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Ask around about Will Barton, and you will get more player comparisons
than LeBron James draws double-teams. Everybody wants to peg Barton as somebody else.
"He reminded me a little bit of Gilbert Arenas when he was in college," said interim Golden State Warriors coach Luke Walton.
"He's our Vinnie Johnson-type player," said Nuggets coach Michael Malone.
Might as well throw in a Bob McAdoo analogy or a John Havlicek comparison while you're at it.
"I've heard all kinds of comparisons," Barton said. "We won't even get into them. There's been so many. But I'm not going to let anybody put me in a box. I'm going to be me. That's the only player I want to be.
"No disrespect, but I don't want to be like anybody else."
Barton, seemingly out of nowhere, is having a breakout season for the Nuggets. He is averaging 15.8 points per game, trailing only Danilo Gallinari among the Nuggets, and 6.3 rebounds, behind only Kenneth Faried.
Barton isn't even a starter. The 6-foot-6 string bean has become the Nuggets' best bench player since Corey Brewer — whoa, there's another comparison — and he is an early leading candidate for the NBA's sixth man of the year award.
Barton's rise — in his fourth NBA season and less than a year after Denver acquired him from the Portland Trail Blazers in the Arron Afflalo trade — has helped the Nuggets tread water in the Western Conference.
And he is Denver's strongest link to a run-and-gun, high-tempo past. Malone, in his first season here, would like to get his team to play at a higher tempo. Barton, more than any other, revs up the Nuggets.
"We don't run a ton of plays for Will Barton, which speaks to his ability and effectiveness that much more," Malone said. "He's at his best when the game is up-tempo, when it's open court, because in transition he's a load to handle. He can get to the rim, he can finish, he can make plays for others."
Wednesday, in one of the Nuggets' best regular-season victories since they took down Michael Jordan's 72-win Bulls in 1996, Barton went shot for shot in the fourth quarter with Stephen Curry, the league's reigning MVP. After Curry drained a 3-pointer with less than two minutes remaining to draw the Warriors within four, Barton immediately countered with a 3.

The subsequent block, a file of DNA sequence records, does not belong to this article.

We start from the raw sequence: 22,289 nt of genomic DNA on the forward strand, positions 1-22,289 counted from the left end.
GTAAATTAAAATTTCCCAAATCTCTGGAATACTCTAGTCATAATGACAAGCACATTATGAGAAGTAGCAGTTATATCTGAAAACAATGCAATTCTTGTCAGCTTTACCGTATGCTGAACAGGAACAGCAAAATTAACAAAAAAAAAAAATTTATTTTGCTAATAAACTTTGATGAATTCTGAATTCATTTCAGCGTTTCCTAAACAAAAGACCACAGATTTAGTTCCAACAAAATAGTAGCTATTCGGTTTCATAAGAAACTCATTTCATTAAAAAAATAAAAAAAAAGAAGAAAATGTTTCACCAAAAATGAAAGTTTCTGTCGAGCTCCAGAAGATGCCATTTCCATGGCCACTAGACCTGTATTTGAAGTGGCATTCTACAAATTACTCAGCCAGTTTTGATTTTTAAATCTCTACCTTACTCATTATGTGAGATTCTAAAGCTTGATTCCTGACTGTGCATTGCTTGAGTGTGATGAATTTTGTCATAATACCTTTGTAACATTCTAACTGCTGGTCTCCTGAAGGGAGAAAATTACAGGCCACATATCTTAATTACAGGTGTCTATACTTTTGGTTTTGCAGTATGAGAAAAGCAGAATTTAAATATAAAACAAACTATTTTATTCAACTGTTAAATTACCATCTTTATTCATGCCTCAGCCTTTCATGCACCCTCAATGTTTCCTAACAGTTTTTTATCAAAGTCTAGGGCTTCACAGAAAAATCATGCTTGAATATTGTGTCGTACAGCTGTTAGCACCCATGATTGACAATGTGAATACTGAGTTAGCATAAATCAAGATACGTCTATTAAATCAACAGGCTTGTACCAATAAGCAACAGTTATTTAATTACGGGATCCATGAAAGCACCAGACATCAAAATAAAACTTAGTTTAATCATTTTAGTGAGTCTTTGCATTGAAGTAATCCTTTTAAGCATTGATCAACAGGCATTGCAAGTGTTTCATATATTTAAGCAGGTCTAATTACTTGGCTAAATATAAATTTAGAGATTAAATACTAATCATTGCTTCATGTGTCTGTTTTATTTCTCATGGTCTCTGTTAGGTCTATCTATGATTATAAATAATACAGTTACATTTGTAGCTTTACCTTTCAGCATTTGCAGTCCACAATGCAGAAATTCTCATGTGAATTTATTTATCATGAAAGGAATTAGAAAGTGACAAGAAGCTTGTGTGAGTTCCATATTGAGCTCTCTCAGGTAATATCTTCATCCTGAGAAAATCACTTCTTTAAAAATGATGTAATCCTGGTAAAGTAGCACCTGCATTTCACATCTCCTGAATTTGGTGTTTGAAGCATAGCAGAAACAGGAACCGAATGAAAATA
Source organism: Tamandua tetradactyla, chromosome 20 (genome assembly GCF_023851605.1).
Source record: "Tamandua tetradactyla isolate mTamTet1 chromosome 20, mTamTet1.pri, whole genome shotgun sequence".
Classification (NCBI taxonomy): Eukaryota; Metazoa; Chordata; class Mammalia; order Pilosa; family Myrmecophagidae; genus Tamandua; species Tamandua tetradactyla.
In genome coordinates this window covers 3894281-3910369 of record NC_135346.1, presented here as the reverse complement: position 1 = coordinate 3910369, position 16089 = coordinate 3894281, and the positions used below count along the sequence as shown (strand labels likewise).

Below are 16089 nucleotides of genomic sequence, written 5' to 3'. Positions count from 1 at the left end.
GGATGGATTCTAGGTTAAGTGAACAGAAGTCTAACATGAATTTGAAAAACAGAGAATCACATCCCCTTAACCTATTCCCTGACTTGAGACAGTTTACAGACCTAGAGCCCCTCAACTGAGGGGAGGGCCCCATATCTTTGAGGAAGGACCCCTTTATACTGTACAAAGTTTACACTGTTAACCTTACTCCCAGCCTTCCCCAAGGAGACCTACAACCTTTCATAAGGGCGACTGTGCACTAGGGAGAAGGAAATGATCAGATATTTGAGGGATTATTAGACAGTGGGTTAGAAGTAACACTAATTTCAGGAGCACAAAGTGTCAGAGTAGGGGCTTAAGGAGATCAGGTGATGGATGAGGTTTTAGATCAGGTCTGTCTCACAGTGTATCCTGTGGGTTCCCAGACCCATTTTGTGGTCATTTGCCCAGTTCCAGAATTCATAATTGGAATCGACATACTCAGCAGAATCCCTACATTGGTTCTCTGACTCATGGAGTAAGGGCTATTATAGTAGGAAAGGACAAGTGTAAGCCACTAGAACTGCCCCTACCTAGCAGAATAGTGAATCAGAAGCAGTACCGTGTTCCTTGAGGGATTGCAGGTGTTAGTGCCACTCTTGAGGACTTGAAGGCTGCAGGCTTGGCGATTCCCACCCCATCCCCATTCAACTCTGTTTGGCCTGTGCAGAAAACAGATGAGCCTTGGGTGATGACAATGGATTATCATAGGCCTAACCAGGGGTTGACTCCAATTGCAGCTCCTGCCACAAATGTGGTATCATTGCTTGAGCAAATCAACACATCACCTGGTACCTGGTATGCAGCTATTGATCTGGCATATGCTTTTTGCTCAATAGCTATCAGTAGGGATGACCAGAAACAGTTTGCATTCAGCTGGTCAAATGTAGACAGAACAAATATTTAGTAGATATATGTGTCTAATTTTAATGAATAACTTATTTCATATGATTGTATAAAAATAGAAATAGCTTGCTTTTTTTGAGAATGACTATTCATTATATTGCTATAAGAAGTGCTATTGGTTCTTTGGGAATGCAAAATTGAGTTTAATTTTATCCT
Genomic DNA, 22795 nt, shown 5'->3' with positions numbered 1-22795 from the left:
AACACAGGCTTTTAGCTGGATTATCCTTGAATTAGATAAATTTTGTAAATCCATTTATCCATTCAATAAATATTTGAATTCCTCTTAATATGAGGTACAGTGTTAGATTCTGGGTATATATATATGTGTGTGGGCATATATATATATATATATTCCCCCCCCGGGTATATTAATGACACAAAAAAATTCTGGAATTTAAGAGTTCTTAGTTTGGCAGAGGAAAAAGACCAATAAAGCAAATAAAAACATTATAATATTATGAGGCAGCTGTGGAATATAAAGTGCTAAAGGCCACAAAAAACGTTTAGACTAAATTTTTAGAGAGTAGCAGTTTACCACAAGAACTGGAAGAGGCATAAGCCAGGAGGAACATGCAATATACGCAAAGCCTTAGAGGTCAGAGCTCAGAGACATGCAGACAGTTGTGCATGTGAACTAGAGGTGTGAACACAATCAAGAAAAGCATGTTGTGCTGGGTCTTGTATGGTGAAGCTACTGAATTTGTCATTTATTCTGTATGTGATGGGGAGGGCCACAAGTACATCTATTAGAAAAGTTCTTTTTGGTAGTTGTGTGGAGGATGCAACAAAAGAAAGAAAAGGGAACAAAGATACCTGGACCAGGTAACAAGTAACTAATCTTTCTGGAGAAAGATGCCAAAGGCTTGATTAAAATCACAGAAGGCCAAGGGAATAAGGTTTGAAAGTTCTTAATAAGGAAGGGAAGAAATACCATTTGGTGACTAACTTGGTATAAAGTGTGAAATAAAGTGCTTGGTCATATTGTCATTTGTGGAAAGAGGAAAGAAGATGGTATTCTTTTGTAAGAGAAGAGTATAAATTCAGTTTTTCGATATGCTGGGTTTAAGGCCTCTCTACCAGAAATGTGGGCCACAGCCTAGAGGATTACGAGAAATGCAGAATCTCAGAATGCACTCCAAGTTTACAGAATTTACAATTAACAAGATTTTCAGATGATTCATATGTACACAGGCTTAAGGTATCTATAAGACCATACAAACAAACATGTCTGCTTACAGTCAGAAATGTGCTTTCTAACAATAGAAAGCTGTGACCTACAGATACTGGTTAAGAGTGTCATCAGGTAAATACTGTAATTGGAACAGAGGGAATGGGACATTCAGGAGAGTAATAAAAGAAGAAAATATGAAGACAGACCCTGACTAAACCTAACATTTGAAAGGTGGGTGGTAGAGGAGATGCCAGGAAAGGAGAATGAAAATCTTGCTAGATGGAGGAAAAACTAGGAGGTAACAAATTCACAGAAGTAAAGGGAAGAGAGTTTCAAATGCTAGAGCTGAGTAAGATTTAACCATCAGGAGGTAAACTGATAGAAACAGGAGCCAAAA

And on Golden State's final possession, Barton drew the defensive assignment on Curry. Malone wanted Barton's length to get in Curry's way. Curry never got the ball. The Nuggets went on to hand Golden State only its third loss in 39 games.
Last season, with Portland, Barton wouldn't get that shot.
"Who knows if I'm even on the floor," he said. "But I'm a guy who wants the ball in his hands, especially in the clutch, in the closing minutes. I pride myself on making the right play and making big shots. Any time I'm on the floor."
Barton's PIE number, the NBA statistic that measures the percentage impact a player has on a game, is 14.5, best among the Nuggets. The league average is 10. In other words, Barton gets the Nuggets cranking. It's why, even as a bench player, his 29.5 minutes per game are third-most among Nuggets.
"If we can defend and run with Will in the game, whether he handles it or runs the floor, he'll make stuff happen," Malone said. "He can create something when you may not think something is there. He has an ability to break down a defense."
Before he scored 21 points against Golden State, Barton was in a four-game slump, averaging just 7.0 points. But with his shot not falling, he hit the boards, averaging 6.3 rebounds per game. He is grabbing more rebounds this season than each of Denver's 7-foot centers.
Barton's breakout season was years in the making. A second-round pick of the Trail Blazers in the 2012 draft after playing two seasons at the University of Memphis, Barton rarely had an opportunity to shine until this season, because he usually was deep on the bench.
"He's figuring out how to play at the next level now," said Walton, who was an assistant coach at Memphis when Barton was there. "It's hard when you're not a top draft pick, because you don't get the same opportunities. You're constantly pressing to prove you can play. And when that happens, you normally make mistakes.
"If you're not mentally strong and you don't figure it out, you'll find yourself out of the league before you even realize what happened."
Barton survived long enough to get his chance, even if he had to push the door open. When the Nuggets sent Afflalo to Portland, their primary interest was the Blazers' first-round pick in the 2016 draft. They took on Barton as part of the package.
And now he is among Denver's most valuable players.
"I knew I'd have a big opportunity to play, so I wanted to make sure I was ready and prepared. I knew it could happen as long as I kept faith and stayed humble," Barton said.
"I'm in a good space. I'm in a great city. I feel like I'm going to be here for a long time."
Barton's breakout season
Nuggets guard Will Barton, a 6-foot-6, 175-pound fourth-year pro, is an early leading candidate for the NBA's sixth man of the year award, an amazing ascension for a relatively unknown player.
• He attended four Baltimore-area high schools in five years — including a senior year at Brewster Academy, where ESPN rated him the best prep shooting guard in the nation, ahead of Dion Waiters, among others.
• He was picked 40th overall by the Portland Trail Blazers in the 2012 NBA draft, 20 slots behind Nuggets selection Evan Fournier and two behind Quincy Miller, neither of whom plays for Denver now.
• He has played in all 40 games this season but has made only one start. He ranks second in points (averaging 15.8), behind only Danilo Gallinari, and second in rebounds (6.3), ahead of each of Denver's centers.